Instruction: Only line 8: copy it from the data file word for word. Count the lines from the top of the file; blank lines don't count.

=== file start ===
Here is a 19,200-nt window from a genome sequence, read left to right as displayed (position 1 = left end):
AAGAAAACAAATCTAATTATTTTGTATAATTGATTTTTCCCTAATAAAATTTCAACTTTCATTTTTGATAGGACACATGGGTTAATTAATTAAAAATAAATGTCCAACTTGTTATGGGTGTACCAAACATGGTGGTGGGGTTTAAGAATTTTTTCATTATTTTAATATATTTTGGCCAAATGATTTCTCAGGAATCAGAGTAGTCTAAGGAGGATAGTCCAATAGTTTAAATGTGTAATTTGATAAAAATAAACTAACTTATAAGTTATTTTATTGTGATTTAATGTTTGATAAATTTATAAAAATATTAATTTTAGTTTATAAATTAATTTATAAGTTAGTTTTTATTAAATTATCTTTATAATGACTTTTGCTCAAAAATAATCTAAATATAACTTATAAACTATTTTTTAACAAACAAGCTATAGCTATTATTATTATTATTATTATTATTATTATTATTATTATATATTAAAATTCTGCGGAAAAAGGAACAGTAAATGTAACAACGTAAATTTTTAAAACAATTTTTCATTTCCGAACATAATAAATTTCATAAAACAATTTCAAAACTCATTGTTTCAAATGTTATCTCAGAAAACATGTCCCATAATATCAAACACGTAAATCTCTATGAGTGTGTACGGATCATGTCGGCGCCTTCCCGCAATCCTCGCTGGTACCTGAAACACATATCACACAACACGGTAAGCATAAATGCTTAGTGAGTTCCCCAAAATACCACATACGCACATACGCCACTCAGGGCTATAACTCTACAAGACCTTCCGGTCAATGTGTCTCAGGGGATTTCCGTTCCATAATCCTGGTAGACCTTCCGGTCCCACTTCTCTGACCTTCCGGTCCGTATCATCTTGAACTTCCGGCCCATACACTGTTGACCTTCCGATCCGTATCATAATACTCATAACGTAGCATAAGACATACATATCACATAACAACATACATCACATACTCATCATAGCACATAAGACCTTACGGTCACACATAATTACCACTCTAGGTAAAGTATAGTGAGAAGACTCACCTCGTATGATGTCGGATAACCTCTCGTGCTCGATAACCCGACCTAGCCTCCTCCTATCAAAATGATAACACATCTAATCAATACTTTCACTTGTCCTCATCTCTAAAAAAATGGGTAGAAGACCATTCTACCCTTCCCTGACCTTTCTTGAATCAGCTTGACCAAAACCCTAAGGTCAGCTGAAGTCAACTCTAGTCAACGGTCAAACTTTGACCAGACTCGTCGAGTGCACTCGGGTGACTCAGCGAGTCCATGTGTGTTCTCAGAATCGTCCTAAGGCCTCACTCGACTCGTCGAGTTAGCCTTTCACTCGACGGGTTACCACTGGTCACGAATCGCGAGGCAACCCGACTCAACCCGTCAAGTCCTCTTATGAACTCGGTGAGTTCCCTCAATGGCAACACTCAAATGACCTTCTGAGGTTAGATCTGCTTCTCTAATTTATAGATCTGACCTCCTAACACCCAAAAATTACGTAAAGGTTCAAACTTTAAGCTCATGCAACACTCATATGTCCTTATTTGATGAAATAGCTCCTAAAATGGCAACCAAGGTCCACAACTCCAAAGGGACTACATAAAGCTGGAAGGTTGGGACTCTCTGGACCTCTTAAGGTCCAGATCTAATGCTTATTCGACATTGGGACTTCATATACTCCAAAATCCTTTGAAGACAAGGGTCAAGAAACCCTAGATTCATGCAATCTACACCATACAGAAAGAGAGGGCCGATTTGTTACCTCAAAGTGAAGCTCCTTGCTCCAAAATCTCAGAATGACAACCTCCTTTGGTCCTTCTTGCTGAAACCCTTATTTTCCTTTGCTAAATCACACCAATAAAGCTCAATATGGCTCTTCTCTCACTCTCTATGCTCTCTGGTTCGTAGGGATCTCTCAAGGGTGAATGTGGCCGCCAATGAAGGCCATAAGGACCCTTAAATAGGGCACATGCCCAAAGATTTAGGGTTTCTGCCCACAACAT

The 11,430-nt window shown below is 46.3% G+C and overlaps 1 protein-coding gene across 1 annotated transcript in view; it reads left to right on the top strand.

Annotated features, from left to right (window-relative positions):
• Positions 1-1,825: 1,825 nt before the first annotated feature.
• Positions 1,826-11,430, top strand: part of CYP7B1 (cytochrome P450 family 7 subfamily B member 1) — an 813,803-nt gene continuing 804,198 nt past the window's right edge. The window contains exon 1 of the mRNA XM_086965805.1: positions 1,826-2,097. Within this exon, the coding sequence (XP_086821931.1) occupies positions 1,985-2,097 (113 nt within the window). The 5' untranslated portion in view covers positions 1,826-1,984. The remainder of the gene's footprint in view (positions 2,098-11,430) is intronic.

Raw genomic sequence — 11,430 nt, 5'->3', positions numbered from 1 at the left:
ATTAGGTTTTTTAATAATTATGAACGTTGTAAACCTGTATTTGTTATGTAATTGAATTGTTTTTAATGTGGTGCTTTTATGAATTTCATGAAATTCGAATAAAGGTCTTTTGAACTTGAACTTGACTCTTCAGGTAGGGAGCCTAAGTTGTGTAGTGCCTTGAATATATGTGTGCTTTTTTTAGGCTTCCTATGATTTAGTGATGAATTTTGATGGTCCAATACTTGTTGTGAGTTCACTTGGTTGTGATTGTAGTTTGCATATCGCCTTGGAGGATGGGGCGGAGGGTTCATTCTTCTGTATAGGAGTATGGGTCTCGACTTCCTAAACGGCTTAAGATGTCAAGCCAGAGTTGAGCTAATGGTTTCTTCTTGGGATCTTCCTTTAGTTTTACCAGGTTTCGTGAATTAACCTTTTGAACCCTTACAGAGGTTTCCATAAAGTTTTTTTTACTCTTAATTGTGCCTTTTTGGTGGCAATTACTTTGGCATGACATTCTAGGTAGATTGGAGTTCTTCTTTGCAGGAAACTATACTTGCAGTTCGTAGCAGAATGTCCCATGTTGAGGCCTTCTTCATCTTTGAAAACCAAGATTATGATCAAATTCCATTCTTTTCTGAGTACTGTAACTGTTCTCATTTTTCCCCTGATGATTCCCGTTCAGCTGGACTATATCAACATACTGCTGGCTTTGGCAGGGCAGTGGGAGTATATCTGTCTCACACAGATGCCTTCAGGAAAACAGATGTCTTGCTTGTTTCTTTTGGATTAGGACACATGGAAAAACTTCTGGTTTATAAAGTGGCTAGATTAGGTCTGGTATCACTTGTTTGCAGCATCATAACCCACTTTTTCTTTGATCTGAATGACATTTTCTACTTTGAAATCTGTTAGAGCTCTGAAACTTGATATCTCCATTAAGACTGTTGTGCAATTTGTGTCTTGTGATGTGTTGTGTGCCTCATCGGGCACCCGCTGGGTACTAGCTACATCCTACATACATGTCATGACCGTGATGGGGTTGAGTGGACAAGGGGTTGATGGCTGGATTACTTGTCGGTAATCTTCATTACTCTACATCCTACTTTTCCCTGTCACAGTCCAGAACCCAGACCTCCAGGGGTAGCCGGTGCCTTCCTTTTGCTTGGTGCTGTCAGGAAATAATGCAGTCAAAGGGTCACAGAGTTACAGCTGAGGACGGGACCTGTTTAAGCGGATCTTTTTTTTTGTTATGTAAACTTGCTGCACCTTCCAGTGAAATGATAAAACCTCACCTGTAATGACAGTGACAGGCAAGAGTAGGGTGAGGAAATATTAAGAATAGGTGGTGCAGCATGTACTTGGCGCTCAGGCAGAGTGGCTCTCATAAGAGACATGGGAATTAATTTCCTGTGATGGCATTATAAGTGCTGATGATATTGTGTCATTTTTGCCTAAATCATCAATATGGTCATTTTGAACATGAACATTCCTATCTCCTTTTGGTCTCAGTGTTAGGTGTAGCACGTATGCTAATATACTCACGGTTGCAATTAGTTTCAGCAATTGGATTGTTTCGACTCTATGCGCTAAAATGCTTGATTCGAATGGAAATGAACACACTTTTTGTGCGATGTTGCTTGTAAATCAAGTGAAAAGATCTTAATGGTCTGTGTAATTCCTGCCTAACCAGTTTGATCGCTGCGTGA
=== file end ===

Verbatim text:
ATTAGGTTTTTTAATAATTATGAACGTTGTAAACCTGTATTTGTTATGTAATTGAATTGTTTTTAATGTGGTGCTTTTATGAATTTCATGAAATTCGAATAAAGGTCTTTTGAACTTGAACTTGACTCTTCAGGTAGGGAGCCTAAGTTGTGTAGTGCCTTGAATATATGTGTGCTTTTTTTAGGCTTCCTATGATTTAGTGATGAATTTTGATGGTCCAATACTTGTTGTGAGTTCACTTGGTTGTGATTGTAGTTTGCATATCGCCTTGGAGGATGGGGCGGAGGGTTCATTCTTCTGTATAGGAGTATGGGTCTCGACTTCCTAAACGGCTTAAGATGTCAAGCCAGAGTTGAGCTAATGGTTTCTTCTTGGGATCTTCCTTTAGTTTTACCAGGTTTCGTGAATTAACCTTTTGAACCCTTACAGAGGTTTCCATAAAGTTTTTTTTACTCTTAATTGTGCCTTTTTGGTGGCAATTACTTTGGCATGACATTCTAGGTAGATTGGAGTTCTTCTTTGCAGGAAACTATACTTGCAGTTCGTAGCAGAATGTCCCATGTTGAGGCCTTCTTCATCTTTGAAAACCAAGATTATGATCAAATTCCATTCTTTTCTGAGTACTGTAACTGTTCTCATTTTTCCCCTGATGATTCCCGTTCAGCTGGACTATATCAACATACTGCTGGCTTTGGCAGGGCAGTGGGAGTATATCTGTCTCACACAGATGCCTTCAGGAAAACAGATGTCTTGCTTGTTTCTTTTGGATTAGGACACATGGAAAAACTTCTGGTTTATAAAGTGGCTAGATTAGGTCTGGTATCACTTGTTTGCAGCATCATAACCCACTTTTTCTTTGATCTGAATGACATTTTCTACTTTGAAATCTGTTAGAGCTCTGAAACTTGATATCTCCATTAAGACTGTTGTGCAATTTGTGTCTTGTGATGTGTTGTGTGCCTCATCGGGCACCCGCTGGGTACTAGCTACATCCTACATACATGTCATGACCGTGATGGGGTTGAGTGGACAAGGGGTTGATGGCTGGATTACTTGTCGGTAATCTTCATTACTCTACATCCTACTTTTCCCTGTCACAGTCCAGAACCCAGACCTCCAGGGGTAGCCGGTGCCTTCCTTTTGCTTGGTGCTGTCAGGAAATAATGCAGTCAAAGGGTCACAGAGTTACAGCTGAGGACGGGACCTGTTTAAGCGGATCTTTTTTTTTGTTATGTAAACTTGCTGCACCTTCCAGTGAAATGATAAAACCTCACCTGTAATGACAGTGACAGGCAAGAGTAGGGTGAGGAAATATTAAGAATAGGTGGTGCAGCATGTACTTGGCGCTCAGGCAGAGTGGCTCTCATAAGAGACATGGGAATTAATTTCCTGTGATGGCATTATAAGTGCTGATGATATTGTGTCATTTTTGCCTAAATCATCAATATGGTCATTTTGAACATGAACATTCCTATCTCCTTTTGGTCTCAGTGTTAGGTGTAGCACGTATGCTAATATACTCACGGTTGCAATTAGTTTCAGCAATTGGATTGTTTCGACTCTATGCGCTAAAATGCTTGATTCGAATGGAAATGAACACACTTTTTGTGCGATGTTGCTTGTAAATCAAGTGAAAAGATCTTAATGGTCTGTGTAATTCCTGCCTAACCAGTTTGATCGCTGCGTGA